This trip turned out to be bigger than my words, and larger than my photographs. One blog post will not suffice. So this first one will cover some basic facts. I’m considering a second one that would cover my impressions. However, my impressions were huge, and I might decide that the second post will also not suffice. In that case I’ll recognize that I am unable to communicate this trip, and abandon the cause. Either way, here are at least a few basic facts.
The beginning of it all is that my first grandchild was born in February, and Mrs. Pondero and I schemed a fall trip to Silver Spring, MD to visit. Having plenty of time for scheming, the visit grew into a grandson/family/old friends/bike tour/new friends whirlwind. Mrs. Pondero and I spent Saturday, Sunday, and Monday with my grandson, Titus (and his parents). Then my good friends Steve and Cindy Butcher arrived Monday evening in time for dinner and prepare for a morning tour departure. Our nucleus group consisted of me, my friend Steve, and my son-in-law Carey Jones. The plan was to ride (and lollygag) the C&O until we ran out of time on Friday.
I had shipped my bike to Washington, D.C. via Amtrak, and it arrived before I did. Many thanks to Shawn Granton for the tip. It worked out fine in both directions.
While scheming, I posted to the Rivendell Bicycle Works Google Group that I’d be in the DC vicinity and would love to meet some of the locals. I pointed out that my itinerary was inflexible and our tour would be entirely during the work week, but the locals demonstrated amazing hospitality and many joined for part of our tour. Some for a few miles on the first morning, and some for the first overnight. The locals must have been desperate to escape work, or the excellent local logistics planning skills of Tony DeFilippo won them over. I think there were ten of us at the trail meet-up. It was a joy to meet everyone, and an honor to have folks make the time to be a part of something so special for us.
As the day grew older, most folks had to turn back to real life. Only two guys (Jeff and Tom) finished the day and set-up camp with us. However, John read my RBW Group post that we were coming his way. He couldn’t ride with us, but he did ride out to the campsite on his Quickbeam and entertained us with stories as we set up. Thanks, John!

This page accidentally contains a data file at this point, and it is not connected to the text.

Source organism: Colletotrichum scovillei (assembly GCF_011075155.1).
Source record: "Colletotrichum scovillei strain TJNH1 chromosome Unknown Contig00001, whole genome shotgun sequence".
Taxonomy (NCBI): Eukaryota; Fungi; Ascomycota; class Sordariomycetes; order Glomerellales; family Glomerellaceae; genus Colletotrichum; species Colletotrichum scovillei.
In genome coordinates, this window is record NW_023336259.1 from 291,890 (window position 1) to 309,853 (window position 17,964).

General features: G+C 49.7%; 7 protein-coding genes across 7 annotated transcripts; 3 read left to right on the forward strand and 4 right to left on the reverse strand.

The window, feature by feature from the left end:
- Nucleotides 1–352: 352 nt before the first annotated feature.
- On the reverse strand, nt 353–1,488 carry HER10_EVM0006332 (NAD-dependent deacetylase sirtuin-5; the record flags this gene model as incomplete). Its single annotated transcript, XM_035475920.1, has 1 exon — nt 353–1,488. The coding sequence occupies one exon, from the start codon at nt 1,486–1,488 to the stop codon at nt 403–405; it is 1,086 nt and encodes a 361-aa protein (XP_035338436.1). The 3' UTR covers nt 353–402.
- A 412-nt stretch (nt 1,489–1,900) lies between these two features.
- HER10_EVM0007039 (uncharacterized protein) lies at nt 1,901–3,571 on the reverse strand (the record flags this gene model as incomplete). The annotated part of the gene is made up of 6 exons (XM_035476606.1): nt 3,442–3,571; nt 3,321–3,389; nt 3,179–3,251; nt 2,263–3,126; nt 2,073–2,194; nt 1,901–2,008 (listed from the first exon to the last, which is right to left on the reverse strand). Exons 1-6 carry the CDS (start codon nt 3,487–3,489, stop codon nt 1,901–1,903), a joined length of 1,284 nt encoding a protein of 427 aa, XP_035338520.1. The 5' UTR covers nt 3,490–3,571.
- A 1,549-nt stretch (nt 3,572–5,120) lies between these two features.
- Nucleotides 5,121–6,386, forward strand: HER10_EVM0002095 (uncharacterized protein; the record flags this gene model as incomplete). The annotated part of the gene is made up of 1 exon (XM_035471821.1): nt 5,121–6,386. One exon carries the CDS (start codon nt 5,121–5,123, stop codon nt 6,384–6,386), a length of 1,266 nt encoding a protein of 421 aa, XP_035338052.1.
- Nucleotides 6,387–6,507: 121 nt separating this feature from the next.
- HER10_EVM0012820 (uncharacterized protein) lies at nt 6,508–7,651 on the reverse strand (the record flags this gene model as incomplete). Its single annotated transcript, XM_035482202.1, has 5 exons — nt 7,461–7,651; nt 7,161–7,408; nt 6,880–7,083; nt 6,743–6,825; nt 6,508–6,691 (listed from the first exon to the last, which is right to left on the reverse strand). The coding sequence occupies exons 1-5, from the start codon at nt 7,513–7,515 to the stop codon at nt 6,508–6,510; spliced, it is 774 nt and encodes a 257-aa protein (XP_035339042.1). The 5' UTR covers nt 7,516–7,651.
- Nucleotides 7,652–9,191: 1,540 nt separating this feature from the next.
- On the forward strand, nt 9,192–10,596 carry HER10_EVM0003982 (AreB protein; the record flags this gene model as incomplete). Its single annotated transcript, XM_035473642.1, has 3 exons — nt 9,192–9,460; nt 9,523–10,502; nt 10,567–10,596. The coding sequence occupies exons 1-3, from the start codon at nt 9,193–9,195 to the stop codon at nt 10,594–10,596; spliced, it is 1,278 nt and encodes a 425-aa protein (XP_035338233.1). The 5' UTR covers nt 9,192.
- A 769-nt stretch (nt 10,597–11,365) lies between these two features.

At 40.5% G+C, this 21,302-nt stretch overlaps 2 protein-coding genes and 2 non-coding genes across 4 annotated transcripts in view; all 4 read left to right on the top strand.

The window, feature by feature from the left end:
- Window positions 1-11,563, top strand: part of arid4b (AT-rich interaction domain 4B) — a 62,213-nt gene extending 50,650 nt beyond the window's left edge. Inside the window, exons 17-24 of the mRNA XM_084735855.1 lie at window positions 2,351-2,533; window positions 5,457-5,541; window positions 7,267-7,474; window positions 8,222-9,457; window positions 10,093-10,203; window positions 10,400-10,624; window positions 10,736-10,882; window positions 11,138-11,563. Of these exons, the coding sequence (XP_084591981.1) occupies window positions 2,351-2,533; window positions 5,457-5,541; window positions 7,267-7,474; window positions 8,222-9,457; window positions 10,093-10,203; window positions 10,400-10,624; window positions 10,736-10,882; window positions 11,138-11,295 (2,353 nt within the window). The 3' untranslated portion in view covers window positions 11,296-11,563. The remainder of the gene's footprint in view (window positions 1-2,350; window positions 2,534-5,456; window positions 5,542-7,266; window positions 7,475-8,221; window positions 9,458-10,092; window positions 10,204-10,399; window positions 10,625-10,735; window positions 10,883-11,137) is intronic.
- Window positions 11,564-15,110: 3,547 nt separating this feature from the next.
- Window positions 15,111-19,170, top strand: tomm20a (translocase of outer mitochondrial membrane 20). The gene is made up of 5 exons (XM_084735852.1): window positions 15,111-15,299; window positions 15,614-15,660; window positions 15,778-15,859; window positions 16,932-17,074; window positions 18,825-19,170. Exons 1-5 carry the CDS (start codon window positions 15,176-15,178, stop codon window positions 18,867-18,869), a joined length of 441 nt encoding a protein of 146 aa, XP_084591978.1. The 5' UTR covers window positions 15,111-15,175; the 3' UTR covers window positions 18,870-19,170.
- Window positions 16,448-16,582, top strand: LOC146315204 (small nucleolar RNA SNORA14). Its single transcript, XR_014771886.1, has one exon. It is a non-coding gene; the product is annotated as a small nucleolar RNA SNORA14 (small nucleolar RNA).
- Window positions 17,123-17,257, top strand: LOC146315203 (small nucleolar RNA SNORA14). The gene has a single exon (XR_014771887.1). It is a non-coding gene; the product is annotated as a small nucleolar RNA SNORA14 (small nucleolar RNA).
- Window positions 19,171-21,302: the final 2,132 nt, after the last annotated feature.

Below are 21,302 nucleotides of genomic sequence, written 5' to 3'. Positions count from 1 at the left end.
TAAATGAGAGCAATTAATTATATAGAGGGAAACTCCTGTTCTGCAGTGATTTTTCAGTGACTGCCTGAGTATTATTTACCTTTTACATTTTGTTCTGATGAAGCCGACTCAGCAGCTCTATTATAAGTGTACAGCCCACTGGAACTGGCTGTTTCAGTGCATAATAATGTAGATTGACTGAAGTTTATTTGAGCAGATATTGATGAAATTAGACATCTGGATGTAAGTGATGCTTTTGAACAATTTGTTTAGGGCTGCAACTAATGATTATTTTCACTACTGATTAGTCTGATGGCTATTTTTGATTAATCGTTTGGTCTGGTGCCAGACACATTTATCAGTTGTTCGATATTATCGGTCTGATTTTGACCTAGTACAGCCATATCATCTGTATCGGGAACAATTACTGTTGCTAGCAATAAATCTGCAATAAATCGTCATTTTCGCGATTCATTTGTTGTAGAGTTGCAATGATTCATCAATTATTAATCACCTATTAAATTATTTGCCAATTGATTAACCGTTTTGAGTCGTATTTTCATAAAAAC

On Wednesday morning, Jeff turned back and only Tom remained with us. We stopped to refuel at a place that had been recommended in Brunswick called Beans in the Belfry. With such good food and atmosphere, it is easy to understand the high recommendations. Finally, at Harpers Ferry, Tom dropped off and only the three-man nucleus remained.
Wednesday was a relatively short pedaling day. We ended up in Sharpsburg where our wives and my grandson joined us for a carriage tour of the Antietam Battlefield, dinner, and a luxurious night stay at a BnB.
On Thursday morning the three guys returned to the trail. We found another great refueling stop in Williamsport called The Desert Rose Cafe. It was a popular spot for Trail cyclists. Then we enjoyed more light and leaves, the Potomac River rolling by, and the fall color seemed to suddenly emerge in a visible way.
On Friday, we enjoyed more quiet miles along the trail in comfortable Fall weather. By the time we crossed the Paw Paw Tunnel, we knew that we’d not make it all the way to Cumberland. Our wives/grandson support crew were to pick us up and return us to Silver Spring that evening. We finished our tour at Oldtown contented and grateful for all that we had been able to experience in these four days.